I had been fibrillating for 5 months, and been on 5 mg. Eliquis ( an anticoagulant/blood thinner) for the same period. Having a recent normal colonoscopy, the most likely diagnosis was AVMs (arteriovenous malformations) of the small bowel, with bleeding accelerated by the Eliquis,

Since small bowel surgery contraindicated a diagnostic videocapsule, this diagnosis would have to remain an assumption.

I reduced the Eliquis by 25%, calculated my blood loss rate and started 2 capsules of feosol alternating with 3 capsules daily. Over a period of 4 months, my Hemoglobin came back up to 15 gm., and my ferritin came up to 50. I am due another test as soon as I get enough nerve to brave the Covid and go to the lab.

This story is a good illustration of treating one illness, and thereby creating another in this world awash with medication. How much better it is to stay as healthy as possible.

However, I am becoming increasingly aware of the fact that Health is not often the top priority in most peoples lives.

As an illustration, I refer to todays’ Sunday New York Times, which reviewed 2 books on walking, one written to praise its’ health benefits. To quote the reviewer, “

The issue with ‘ in praise of walking’ is Mr. O’Mara’s assumption that how good an activity may be for us is the most essential measure of its worth”. Praising health raises an issue?

Personally, my main exercise is walking, and I do it expressly for health. That doesn’t mean that I don”t enjoy walking and have other motivations. I would not be walking as FAST, however, it it were not so healthy.

–Dr.C.

CORONAVIRUS: CONFUSING HYDROXYCHLOROQUINE STUDIES (NATURE PODCAST)

President Trump’s preferred coronavirus treatment is the focus of a new study suggesting it could cause more harm than good, but not everybody agrees. We discuss the fallout as trials around the world are paused and countries diverge over policy advice.

12:12 Are we rushing science?

Coronavirus papers are being published extremely quickly, while normally healthy scientific debate is being blown up in the world’s press. Is there a balancing act between timely research and accurate messaging?

18:49 One good thing

Our hosts pick out things that have made them smile in the last week, including hedgerow brews and a trip into the past using AI.

Recipe: Elderflower ‘Champagne’

Video: Denis Shiryaev restores historic footage with AI

22:30 The latest coronavirus research papers

Noah Baker takes a look through some of the key coronavirus papers of the last few weeks.

News: Coronavirus research updates

medRxiv: Full genome viral sequences inform patterns of SARS-CoV-2 spread into and within Israel

Harvard Library: Reductions in commuting mobility predict geographic differences in SARS-CoV-2 prevalence in New York City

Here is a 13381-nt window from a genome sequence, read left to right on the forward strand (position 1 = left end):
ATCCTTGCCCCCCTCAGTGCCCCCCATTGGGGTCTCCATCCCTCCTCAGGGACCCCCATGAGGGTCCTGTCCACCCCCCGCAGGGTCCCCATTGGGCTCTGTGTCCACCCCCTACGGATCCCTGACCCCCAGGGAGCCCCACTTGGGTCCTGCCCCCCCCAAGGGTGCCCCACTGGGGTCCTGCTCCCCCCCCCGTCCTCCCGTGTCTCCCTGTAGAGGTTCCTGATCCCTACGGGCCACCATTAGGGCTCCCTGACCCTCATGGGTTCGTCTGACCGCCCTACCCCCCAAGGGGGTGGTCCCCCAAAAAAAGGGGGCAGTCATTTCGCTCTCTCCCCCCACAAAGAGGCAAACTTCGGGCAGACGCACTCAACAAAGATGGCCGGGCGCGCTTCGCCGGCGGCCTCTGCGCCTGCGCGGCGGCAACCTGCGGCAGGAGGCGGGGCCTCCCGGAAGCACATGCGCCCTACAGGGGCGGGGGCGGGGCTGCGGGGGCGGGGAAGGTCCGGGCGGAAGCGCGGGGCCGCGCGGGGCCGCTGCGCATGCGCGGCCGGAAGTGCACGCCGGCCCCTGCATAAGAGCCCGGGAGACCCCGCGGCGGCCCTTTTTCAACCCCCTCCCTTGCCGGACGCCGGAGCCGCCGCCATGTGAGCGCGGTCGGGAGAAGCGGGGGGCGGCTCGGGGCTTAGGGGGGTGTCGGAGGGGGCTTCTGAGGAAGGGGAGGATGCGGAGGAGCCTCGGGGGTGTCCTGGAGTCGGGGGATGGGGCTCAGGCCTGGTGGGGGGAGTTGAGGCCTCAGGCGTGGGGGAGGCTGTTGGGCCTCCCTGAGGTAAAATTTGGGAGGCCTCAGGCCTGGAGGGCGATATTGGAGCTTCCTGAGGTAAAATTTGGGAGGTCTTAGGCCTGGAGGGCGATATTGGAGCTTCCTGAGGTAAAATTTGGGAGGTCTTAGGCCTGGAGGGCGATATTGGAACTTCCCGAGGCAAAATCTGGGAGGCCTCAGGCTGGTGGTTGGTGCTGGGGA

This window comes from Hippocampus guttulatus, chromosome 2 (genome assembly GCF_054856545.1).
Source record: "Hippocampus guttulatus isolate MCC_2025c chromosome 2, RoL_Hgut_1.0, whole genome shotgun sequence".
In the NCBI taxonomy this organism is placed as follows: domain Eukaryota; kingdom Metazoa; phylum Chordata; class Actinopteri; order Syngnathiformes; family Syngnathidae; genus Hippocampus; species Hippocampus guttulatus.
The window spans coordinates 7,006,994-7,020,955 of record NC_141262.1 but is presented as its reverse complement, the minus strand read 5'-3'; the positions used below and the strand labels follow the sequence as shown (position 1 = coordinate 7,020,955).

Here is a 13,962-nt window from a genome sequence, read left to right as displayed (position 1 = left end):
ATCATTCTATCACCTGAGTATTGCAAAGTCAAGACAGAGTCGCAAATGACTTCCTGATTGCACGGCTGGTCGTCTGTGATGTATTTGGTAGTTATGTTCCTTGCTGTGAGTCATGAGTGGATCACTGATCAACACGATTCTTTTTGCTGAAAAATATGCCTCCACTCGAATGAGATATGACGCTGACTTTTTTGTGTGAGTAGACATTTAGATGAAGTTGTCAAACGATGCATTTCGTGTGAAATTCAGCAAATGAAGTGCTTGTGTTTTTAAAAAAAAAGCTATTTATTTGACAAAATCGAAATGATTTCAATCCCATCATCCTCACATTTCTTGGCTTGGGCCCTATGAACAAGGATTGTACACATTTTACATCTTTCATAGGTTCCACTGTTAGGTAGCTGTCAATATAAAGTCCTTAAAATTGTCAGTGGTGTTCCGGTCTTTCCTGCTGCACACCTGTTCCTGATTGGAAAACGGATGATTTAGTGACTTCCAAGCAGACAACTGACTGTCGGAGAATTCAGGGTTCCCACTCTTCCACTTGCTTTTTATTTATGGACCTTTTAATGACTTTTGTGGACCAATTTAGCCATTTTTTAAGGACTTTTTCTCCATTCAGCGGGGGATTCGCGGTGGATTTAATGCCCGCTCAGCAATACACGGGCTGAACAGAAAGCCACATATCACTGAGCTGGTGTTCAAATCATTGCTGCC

Science: DNA vaccine protection against SARS-CoV-2 in rhesus macaques

Coronavirus : The Race To Expand Antibody Testing, Public Health Investment

Benjamin Thompson, Noah Baker, and Amy Maxmen discuss the role of antibody tests in controlling the pandemic, and how public-health spending could curtail an economic crisis. Also on the show, the open hardware community’s efforts to produce medical equipment.

In this episode:

02:08 Betting on antibodies

Antibody tests could play a key role in understanding how the virus has spread through populations, and in ending lockdowns. We discuss concerns over their reliability, how they could be used, and the tantalising possibility of immunity.

News: The researchers taking a gamble with antibody tests for coronavirus

10:25 Economy vs public health, a false dichotomy

Jim Yong Kim, former president of the World Bank, argues that strong investment in public health is crucial to halt the ongoing pandemic and to prevent a global financial crisis. We discuss his work with US governors to massively increase contact tracing, and his thoughts on how researchers can help steer political thinking.

News Q&A: Why the World Bank ex-chief is on a mission to end coronavirus transmission

19:00 One good thing this week

Our hosts talk about staying positive, and pick a few things that have made them smile in the last 7 days, including a tiny addition to the team, a newspaper produced by children in lockdown, and a gardening update.

Six Feet of Separation, the newspaper staffed by kids

22:51 Open hardware

Researchers are stepping up efforts to design and produce ventilators and personal protective equipment for frontline medical staff. We hear how the open hardware movement is aiding these efforts, and the regulations that teams need to consider if their designs are to make it into use.

Technology Feature: Open science takes on the coronavirus pandemic

COMMENTARY

Coronavirus Testing and Tracking (1) are the two pillars of surveillance which will hopefully replace the “shotgun” method of universal distancing that America has tried so far. Quarantining only those who are contagious makes much more social and economic sense than quarantining everybody, and it seemed to work in South Korea (2) and Taiwan (3).

There are problems both with testing-accuracy and availability- and tracking, which is in tension with individuality and freedom.
Still we have no choice but to try, because people and businesses need to socialize and make some money.

Some epidemiologists predict that Covid 19 will smolder on, hopefully not overtaxing our health system, until “herd immunity” gets to 60-70 percent of the population.

As a highly susceptible octogenarian, I plan to keep my distance and become one of the minority protected by herd. And maybe an effective immunization or drug will come along.

—Dr. C.